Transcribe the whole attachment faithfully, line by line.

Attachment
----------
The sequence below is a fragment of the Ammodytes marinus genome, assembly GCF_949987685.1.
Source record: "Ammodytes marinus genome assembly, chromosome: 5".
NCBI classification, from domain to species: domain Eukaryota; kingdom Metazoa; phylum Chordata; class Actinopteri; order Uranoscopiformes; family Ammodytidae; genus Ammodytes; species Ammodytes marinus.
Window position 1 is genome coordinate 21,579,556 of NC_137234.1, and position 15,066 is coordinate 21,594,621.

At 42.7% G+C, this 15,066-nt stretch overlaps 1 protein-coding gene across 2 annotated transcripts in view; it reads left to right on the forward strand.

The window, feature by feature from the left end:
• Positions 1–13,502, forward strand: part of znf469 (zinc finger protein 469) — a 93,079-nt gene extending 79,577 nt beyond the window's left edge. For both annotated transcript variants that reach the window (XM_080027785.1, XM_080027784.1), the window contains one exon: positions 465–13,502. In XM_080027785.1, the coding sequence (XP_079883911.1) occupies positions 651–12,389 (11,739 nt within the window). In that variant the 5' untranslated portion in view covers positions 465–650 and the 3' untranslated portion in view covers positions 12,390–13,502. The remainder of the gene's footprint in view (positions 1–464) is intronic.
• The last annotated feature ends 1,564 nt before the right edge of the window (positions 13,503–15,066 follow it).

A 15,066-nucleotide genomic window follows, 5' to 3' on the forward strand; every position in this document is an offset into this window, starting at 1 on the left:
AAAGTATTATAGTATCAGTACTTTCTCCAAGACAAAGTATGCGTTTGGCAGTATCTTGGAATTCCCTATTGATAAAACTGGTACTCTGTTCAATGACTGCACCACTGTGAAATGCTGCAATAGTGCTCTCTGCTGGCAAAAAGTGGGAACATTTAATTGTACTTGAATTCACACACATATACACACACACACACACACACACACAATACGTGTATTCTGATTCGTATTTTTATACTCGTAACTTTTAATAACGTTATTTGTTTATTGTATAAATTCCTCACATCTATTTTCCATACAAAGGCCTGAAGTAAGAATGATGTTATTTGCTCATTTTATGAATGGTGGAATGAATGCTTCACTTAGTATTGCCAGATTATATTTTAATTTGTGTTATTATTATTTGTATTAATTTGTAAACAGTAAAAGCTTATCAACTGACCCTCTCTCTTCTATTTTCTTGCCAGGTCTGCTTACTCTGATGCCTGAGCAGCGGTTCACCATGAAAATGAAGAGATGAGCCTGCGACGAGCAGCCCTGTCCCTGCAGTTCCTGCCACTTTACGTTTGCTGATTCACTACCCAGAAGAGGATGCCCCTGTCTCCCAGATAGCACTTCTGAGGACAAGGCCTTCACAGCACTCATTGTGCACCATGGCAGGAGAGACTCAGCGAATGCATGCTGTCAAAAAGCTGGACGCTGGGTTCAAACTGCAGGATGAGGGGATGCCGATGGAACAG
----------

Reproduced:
The sequence below is a fragment of the Ammodytes marinus genome, assembly GCF_949987685.1.
Source record: "Ammodytes marinus genome assembly, chromosome: 5".
NCBI classification, from domain to species: domain Eukaryota; kingdom Metazoa; phylum Chordata; class Actinopteri; order Uranoscopiformes; family Ammodytidae; genus Ammodytes; species Ammodytes marinus.
Window position 1 is genome coordinate 21,579,556 of NC_137234.1, and position 15,066 is coordinate 21,594,621.

At 42.7% G+C, this 15,066-nt stretch overlaps 1 protein-coding gene across 2 annotated transcripts in view; it reads left to right on the forward strand.

The window, feature by feature from the left end:
• Positions 1–13,502, forward strand: part of znf469 (zinc finger protein 469) — a 93,079-nt gene extending 79,577 nt beyond the window's left edge. For both annotated transcript variants that reach the window (XM_080027785.1, XM_080027784.1), the window contains one exon: positions 465–13,502. In XM_080027785.1, the coding sequence (XP_079883911.1) occupies positions 651–12,389 (11,739 nt within the window). In that variant the 5' untranslated portion in view covers positions 465–650 and the 3' untranslated portion in view covers positions 12,390–13,502. The remainder of the gene's footprint in view (positions 1–464) is intronic.
• The last annotated feature ends 1,564 nt before the right edge of the window (positions 13,503–15,066 follow it).

A 15,066-nucleotide genomic window follows, 5' to 3' on the forward strand; every position in this document is an offset into this window, starting at 1 on the left:
AAAGTATTATAGTATCAGTACTTTCTCCAAGACAAAGTATGCGTTTGGCAGTATCTTGGAATTCCCTATTGATAAAACTGGTACTCTGTTCAATGACTGCACCACTGTGAAATGCTGCAATAGTGCTCTCTGCTGGCAAAAAGTGGGAACATTTAATTGTACTTGAATTCACACACATATACACACACACACACACACACACACAATACGTGTATTCTGATTCGTATTTTTATACTCGTAACTTTTAATAACGTTATTTGTTTATTGTATAAATTCCTCACATCTATTTTCCATACAAAGGCCTGAAGTAAGAATGATGTTATTTGCTCATTTTATGAATGGTGGAATGAATGCTTCACTTAGTATTGCCAGATTATATTTTAATTTGTGTTATTATTATTTGTATTAATTTGTAAACAGTAAAAGCTTATCAACTGACCCTCTCTCTTCTATTTTCTTGCCAGGTCTGCTTACTCTGATGCCTGAGCAGCGGTTCACCATGAAAATGAAGAGATGAGCCTGCGACGAGCAGCCCTGTCCCTGCAGTTCCTGCCACTTTACGTTTGCTGATTCACTACCCAGAAGAGGATGCCCCTGTCTCCCAGATAGCACTTCTGAGGACAAGGCCTTCACAGCACTCATTGTGCACCATGGCAGGAGAGACTCAGCGAATGCATGCTGTCAAAAAGCTGGACGCTGGGTTCAAACTGCAGGATGAGGGGATGCCGATGGAACAG